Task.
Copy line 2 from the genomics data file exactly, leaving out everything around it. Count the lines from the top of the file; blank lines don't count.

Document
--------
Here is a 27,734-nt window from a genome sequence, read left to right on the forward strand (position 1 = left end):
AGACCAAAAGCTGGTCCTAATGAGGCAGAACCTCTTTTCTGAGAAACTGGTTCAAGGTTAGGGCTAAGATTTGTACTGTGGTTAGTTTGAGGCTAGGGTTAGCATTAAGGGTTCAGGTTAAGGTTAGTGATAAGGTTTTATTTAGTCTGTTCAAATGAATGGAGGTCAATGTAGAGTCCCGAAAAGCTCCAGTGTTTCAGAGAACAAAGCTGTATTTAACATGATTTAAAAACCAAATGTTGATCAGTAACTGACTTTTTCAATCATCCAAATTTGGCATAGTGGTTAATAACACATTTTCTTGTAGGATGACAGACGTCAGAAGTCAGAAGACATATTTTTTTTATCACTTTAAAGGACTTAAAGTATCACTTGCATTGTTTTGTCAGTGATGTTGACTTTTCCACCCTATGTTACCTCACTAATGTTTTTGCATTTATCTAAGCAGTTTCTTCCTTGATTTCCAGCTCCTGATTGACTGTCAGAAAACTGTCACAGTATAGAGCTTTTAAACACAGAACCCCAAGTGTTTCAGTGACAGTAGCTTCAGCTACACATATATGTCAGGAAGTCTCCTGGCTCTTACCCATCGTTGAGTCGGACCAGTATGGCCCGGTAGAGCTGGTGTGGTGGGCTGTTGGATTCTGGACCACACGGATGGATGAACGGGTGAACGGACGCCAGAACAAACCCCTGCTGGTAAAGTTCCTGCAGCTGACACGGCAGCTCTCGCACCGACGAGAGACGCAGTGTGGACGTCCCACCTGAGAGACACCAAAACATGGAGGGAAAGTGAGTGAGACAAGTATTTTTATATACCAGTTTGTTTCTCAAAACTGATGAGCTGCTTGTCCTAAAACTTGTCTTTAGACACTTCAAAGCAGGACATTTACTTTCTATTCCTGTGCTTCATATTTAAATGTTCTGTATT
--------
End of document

AGACCAAAAGCTGGTCCTAATGAGGCAGAACCTCTTTTCTGAGAAACTGGTTCAAGGTTAGGGCTAAGATTTGTACTGTGGTTAGTTTGAGGCTAGGGTTAGCATTAAGGGTTCAGGTTAAGGTTAGTGATAAGGTTTTATTTAGTCTGTTCAAATGAATGGAGGTCAATGTAGAGTCCCGAAAAGCTCCAGTGTTTCAGAGAACAAAGCTGTATTTAACATGATTTAAAAACCAAATGTTGATCAGTAACTGACTTTTTCAATCATCCAAATTTGGCATAGTGGTTAATAACACATTTTCTTGTAGGATGACAGACGTCAGAAGTCAGAAGACATATTTTTTTTATCACTTTAAAGGACTTAAAGTATCACTTGCATTGTTTTGTCAGTGATGTTGACTTTTCCACCCTATGTTACCTCACTAATGTTTTTGCATTTATCTAAGCAGTTTCTTCCTTGATTTCCAGCTCCTGATTGACTGTCAGAAAACTGTCACAGTATAGAGCTTTTAAACACAGAACCCCAAGTGTTTCAGTGACAGTAGCTTCAGCTACACATATATGTCAGGAAGTCTCCTGGCTCTTACCCATCGTTGAGTCGGACCAGTATGGCCCGGTAGAGCTGGTGTGGTGGGCTGTTGGATTCTGGACCACACGGATGGATGAACGGGTGAACGGACGCCAGAACAAACCCCTGCTGGTAAAGTTCCTGCAGCTGACACGGCAGCTCTCGCACCGACGAGAGACGCAGTGTGGACGTCCCACCTGAGAGACACCAAAACATGGAGGGAAAGTGAGTGAGACAAGTATTTTTATATACCAGTTTGTTTCTCAAAACTGATGAGCTGCTTGTCCTAAAACTTGTCTTTAGACACTTCAAAGCAGGACATTTACTTTCTATTCCTGTGCTTCATATTTAAATGTTCTGTATT